• 1

    AKBfan

    more proof that the rich are getting richer.

  • 0

    sighclops

    I think you guys are labouring the point of "owned by BMW" a little - Rolls Royce is as British as Yorkshire Pudding and Tescos.

    Vegemite is the icon of Australia - a spread lovingly enjoyed each morning by Australians since 1922. Yet, it's been owned by America's Kraft Foods since 1926. I have never once considered Vegemite an American product.

    Sure, the RR Ghost shares it's platform with the latest BMW 7 Series, but the similarities end there. There are countless examples of this (Audi owning Lamborghini, Fiat owning Chrysler, Ford owning Mazda, Tata owning Jag etc. etc.) - it's just par for the course in the auto industry.

  • 2

    Tigerta9

    Underpinnings are the heart of the car. It would not waft, ride and be able to comport itself as it does without the use of German technology, engineering, and production know-how. These have all been taught to the fine workers at the Goodwood factory.

    Let's also be clear - German management is running the company and calling the shots. Brits add their craftsmanship, woodworking, and details or quirks here and there that are historical hallmarks of the brand.

  • 0

    theeastisred

    Put me down for a couple before the consumption tax increase kicks in. Wouldn't mind 'consuming' an RR.

  • -1

    taiko666

    @shinhiyata

    I bought a Japanese painting the other day. I'm English. However, the painting remains Japanese.

    Likewise, Rolls Royce is an English company owned by Germans.

    Are the Toyotas manufactured in America not made by a Japanese company?

    No, Toyota USA is an American company because it is a company registered in America.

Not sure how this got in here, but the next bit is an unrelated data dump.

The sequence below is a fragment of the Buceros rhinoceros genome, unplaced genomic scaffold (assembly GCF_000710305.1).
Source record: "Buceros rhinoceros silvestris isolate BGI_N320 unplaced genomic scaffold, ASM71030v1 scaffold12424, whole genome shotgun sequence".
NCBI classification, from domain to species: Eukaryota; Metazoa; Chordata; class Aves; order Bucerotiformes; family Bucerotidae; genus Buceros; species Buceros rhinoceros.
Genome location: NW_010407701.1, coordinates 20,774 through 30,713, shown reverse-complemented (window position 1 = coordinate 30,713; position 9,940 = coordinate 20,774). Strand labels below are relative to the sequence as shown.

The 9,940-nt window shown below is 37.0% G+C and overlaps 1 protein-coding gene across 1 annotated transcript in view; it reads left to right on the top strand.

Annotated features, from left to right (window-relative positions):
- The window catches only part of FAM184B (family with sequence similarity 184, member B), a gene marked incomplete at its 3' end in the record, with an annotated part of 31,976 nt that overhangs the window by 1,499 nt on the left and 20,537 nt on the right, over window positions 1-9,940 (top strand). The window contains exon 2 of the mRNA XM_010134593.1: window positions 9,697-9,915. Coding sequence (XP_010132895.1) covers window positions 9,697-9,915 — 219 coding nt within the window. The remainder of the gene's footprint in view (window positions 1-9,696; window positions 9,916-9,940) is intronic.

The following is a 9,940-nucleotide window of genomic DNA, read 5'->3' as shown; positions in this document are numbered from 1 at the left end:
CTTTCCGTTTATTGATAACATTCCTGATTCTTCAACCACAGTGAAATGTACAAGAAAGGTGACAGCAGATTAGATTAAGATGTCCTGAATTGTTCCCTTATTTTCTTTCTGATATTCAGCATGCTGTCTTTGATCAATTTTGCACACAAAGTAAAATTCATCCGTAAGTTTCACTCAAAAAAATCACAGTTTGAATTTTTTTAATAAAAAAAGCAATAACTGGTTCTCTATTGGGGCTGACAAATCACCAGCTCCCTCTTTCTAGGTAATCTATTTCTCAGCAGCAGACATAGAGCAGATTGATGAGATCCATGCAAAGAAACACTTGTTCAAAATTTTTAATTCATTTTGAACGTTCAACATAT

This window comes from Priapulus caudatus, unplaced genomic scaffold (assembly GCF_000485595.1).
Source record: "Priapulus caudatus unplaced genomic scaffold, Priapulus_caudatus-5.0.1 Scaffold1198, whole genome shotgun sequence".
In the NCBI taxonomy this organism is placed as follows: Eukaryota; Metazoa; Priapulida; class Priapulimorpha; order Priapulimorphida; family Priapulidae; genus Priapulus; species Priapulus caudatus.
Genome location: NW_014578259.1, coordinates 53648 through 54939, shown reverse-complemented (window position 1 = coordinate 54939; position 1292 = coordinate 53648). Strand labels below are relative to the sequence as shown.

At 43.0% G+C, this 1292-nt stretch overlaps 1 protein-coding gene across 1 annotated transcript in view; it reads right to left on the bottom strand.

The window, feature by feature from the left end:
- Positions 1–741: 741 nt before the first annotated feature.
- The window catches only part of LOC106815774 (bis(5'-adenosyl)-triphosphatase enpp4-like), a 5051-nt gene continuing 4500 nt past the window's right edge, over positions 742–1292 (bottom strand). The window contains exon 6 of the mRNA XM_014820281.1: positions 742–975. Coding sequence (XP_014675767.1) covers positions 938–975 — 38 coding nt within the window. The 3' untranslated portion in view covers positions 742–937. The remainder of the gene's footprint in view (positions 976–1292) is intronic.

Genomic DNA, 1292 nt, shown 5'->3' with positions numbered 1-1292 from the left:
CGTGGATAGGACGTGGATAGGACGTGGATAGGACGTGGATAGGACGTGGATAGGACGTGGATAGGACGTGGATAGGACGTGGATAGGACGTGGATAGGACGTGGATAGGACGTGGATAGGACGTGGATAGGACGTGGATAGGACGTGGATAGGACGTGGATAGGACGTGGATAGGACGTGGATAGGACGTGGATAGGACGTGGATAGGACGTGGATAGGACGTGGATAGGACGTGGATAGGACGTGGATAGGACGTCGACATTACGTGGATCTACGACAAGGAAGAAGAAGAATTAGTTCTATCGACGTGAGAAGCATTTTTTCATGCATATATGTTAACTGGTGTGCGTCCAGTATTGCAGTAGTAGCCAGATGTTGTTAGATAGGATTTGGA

It's owners are Japanese...

  • 0

    shinhiyata

    TK666 - I bought a Japanese painting the other day, too. It said Made in China on the back. I suppose you've never listened to RR CEO Mueller-Oetvoes give a speech. He's about as English as your Hanoverian Kings George were. And what about the Vauxhall cars built at the GM Opel factory in Spain? Or the soon to open Tata owned Land Rover factory in China? The only true blue-blooded English luxury car maker left is Bristol and they have always used either BMW or Chrysler engines.

  • 0

    iLikeTurtles

    Rolls are made in England but owned by BMW so why is it called a British car company? Are the Toyotas manufactured in America not made by a Japanese company? The only truly British luxury car manufacturer remaining is Bristol.

    Mclaren? Morgan? Both considered luxury brands and completely British as far as I know.

    The Rolls are definitely not British though, they're not even designed by British people. I would still like one though.

  • 0

    Utrack

    The Rolls Royce live fish carrier ship is all that for $8 million.

Login to leave a comment

OR

More in Executive Impact

View all

View all